Woman of the Century/Anna Elizabeth Stoddard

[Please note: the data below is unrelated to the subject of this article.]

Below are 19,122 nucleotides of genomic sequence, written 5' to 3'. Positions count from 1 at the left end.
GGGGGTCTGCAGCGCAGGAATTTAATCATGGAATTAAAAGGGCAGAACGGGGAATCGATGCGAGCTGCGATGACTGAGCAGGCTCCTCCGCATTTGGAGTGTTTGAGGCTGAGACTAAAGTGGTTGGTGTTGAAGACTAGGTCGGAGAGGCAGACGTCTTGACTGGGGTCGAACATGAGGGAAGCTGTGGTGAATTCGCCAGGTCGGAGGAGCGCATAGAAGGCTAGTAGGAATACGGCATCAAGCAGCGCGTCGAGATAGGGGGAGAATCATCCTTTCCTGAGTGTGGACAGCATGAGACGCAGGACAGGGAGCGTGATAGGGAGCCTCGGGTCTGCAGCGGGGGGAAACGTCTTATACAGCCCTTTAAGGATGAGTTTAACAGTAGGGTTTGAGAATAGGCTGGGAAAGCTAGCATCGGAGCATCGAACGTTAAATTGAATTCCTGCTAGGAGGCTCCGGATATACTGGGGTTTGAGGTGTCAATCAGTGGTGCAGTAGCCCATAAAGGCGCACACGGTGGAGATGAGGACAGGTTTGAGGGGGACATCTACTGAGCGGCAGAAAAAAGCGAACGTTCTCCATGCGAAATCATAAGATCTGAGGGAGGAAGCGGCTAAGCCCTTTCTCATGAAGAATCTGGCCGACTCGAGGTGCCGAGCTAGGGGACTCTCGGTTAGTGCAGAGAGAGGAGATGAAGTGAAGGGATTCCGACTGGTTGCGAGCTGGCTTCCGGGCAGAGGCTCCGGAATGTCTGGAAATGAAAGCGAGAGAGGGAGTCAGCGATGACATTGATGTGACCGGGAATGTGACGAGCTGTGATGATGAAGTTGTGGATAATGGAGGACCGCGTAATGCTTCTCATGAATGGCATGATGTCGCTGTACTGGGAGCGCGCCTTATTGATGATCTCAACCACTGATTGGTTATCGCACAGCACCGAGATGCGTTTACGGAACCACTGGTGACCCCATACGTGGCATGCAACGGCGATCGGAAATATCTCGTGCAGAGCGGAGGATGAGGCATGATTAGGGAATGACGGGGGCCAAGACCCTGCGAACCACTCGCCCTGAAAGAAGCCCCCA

STODDARD, Mrs. Anna Elizabeth, journalist and anti-secret-society agitator, born in Greensboro, Vt., 19th September, 1852. Her father was David Rollins, of English descent. Her mother was a Thompson, a direct descendant of the Scotch who settled in the vicinity of Plymouth, Mass. The family removed to Sheffield. Vt., when she was six years of age, and at eleven she was converted and joined the Free Baptist Church. Her parents then moved to Cambridge, Mass., where she had an excellent opportunity to gratify her love of books and study. Foremost in Sabbath-school and other church work, she was recognized as a leader among her young associates. ANNA ELIZABETH STODDARD. In 1880 she became the wife of John Tanner, jr. of Boston, an earnest Christian reformer and strongly opposed to secret orders. He died in September, 1883, and she went south to engage in Christian work. In December, 1885, she became the wife of Rev. J. P. Stoddard, secretary and general agent of the National Christian Association, with head- quarters in Chicago, 111. With her husband she has labored in several parts of the country along the lines of reforms. Always an advocate of temperance, she united at an early age with the Good Templars in Massachusetts, and occupied every' chair given to women and became a member of the Grand Lodge. Finding that most of the time during the meetings was spent on trivial matters of a routine character, to the exclusion of practical, aggressive work against the liquor traffic, she came to the conclusion that it was a hindrance rather than a help to true gospel temperance work. She severed her connection with the order and gave her energies to the Woman's Christian Temperance Union, which had just come to the front. She has with pen and voice actively espoused that reform, organizing in different parts of the South Woman's Christian Temperance Unions and Bands of Hope. Having been located in Washington, D. C. for a year or more, she was led to establish a mission- school for colored children, to whom she taught the English branches, with the addition of an industrial department and a young ladies' class. A Sabbath-school was organized in connection with that work, with a system of house-to-house visitations, and a home for the needy and neglected children of that class was established, largely through her efforts. Since January, 1890, her residence has been in Boston, Mass. There her labors have been numerous, the most important of which is the publishing of a monthly paper for women, called "Home Light," designed to encourage those who are opposed to secretism and to enlighten others as to the evils of the same. The financial responsibilities have rested entirely on her from its inception. She espouses the cause of woman suffrage and takes an interest in all the reforms of the day, believing that to oppose one evil to the neglect of others is not wise nor Christian.